Anteaters are called anteaters in English for the same reason. Aardvarks also enjoy ants, though they and anteaters actually prefer termites.
Bats are very strongly associated with blood drinking, but this makes no sense when you realize of the 950-1,200 species of bat, only 3 drink blood. The rest, depending on the species, eat insects, arachnids, small vertebrates (mice, lizards, birds, etc), and fruits and nectar. Some will even snatch fish out of water.
Allosaurus and Stegosaurus or Camptosaurus or sauropods.
Velociraptor and Protoceratops.
Oviraptor and eggs. This is due to the fact when the dinosaur was first discovered, it was found near a clutch of eggs as if it was going to steal them. It was later revealed the eggs actually belonged to the dinosaur, meaning the "egg thief" was really a parent trying to take care of them. As of now, Oviraptor is considered to be an omnivore. Mind, omnivorous animals ''will' eat eggs if they can find any, as eggs are very nutritious - usually not their own eggs, though.
George Washington had a fondness for ice cream, having spent 200 dollars on the stuff over the course of the summer of 1790 alone (in modern times, that would be approximately 5,000 dollars. Note that ice cream, particularly in the summer, was considerably more expensive in the days before mechanical refrigeration.) He also adored green peas - in fact, a failed British plot to assassinate him involved poisoning a plate, but Washington was warned by his housekeeper in time.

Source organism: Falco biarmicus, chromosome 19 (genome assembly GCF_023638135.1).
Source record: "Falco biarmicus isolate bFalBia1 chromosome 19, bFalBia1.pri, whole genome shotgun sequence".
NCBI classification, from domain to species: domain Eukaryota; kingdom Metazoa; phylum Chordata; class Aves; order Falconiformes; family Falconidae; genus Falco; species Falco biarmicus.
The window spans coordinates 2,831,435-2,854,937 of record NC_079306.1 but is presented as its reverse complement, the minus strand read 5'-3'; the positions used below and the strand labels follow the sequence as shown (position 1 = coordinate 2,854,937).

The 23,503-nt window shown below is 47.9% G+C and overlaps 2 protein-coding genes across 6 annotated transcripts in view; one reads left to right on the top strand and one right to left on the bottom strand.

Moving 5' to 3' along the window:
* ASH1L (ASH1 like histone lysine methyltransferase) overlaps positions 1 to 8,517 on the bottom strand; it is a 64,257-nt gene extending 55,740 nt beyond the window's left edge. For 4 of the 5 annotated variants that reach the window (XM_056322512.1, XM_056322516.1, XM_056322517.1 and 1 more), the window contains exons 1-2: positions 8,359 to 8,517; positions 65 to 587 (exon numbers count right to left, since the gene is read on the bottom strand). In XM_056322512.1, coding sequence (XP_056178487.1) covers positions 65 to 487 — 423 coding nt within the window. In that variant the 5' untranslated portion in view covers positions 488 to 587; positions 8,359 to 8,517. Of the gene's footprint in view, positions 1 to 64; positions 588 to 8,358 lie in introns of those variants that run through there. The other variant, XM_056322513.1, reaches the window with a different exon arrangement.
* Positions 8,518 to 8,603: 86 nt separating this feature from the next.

Thomas Jefferson loved macaroni (with and without cheese), and served it to his guests often. He is probably responsible for macaroni & cheese in its original modern American form (baked, with a cheddar-based cheese sauce and topped with crunchy breadcrumbs and more cheese), and frequently moaned about how there wasn't really an adequate skill base for macaroni making in America (the stuff had to be imported from Italy). As a gourmet, he was also so obsessed with wine that he ended up with serious financial problems from importing European wine.
Andrew Jackson was known to be so fond of cheese that he had a giant wheel of it delivered to the White House so he could share it with everyone else. He also liked beer. Lots and LOTS of beer.
William Howard Taft was known for being a Big Eater and for the lavish banquets he held at the White House. His preferred meal was steak and potatoes, which he had for every meal he could until his health began declining. However, he had a surprisingly healthy favorite food: almonds. He ate them when he was worried, and claimed they helped him think. He kept up the almond habit after losing over a hundred pounds and becoming Chief Justice; since thinking is more or less a judge's job, we'll assume he ate a lot of almonds then.
Richard Nixon — cottage cheese and ketchup. He once explained he picked up the habit because his grandmother credited cottage cheese for her living into her 90s, and he wanted to live longer as well. However, he hated the taste of cottage cheese, but loved the taste of ketchup, and found combining them made cottage cheese much more palatable.
Ronald Reagan and jelly beans, to the point that there is a portrait of him at his presidential library made of Jelly Bellies (his preferred brand) and he required that Air Force One have them at all times. There's a duplicate at their factory too. He started eating them regularly to help him quit smoking and the habit never went away. On the 1983 flight of the Space Shuttle orbiter Challenger, Reagan had some jelly beans stashed on board in secret as a surprise for the astronauts.
George H. W. Bush was partial to crispy fried pork rinds, aka chicharrones. This salty snack is a Southern American and Mexican staple and is slightly similar to the British favorite pork cracklings (except cracklings aren't as "clean" as pork rinds). He also had a trademark least favorite food: broccoli.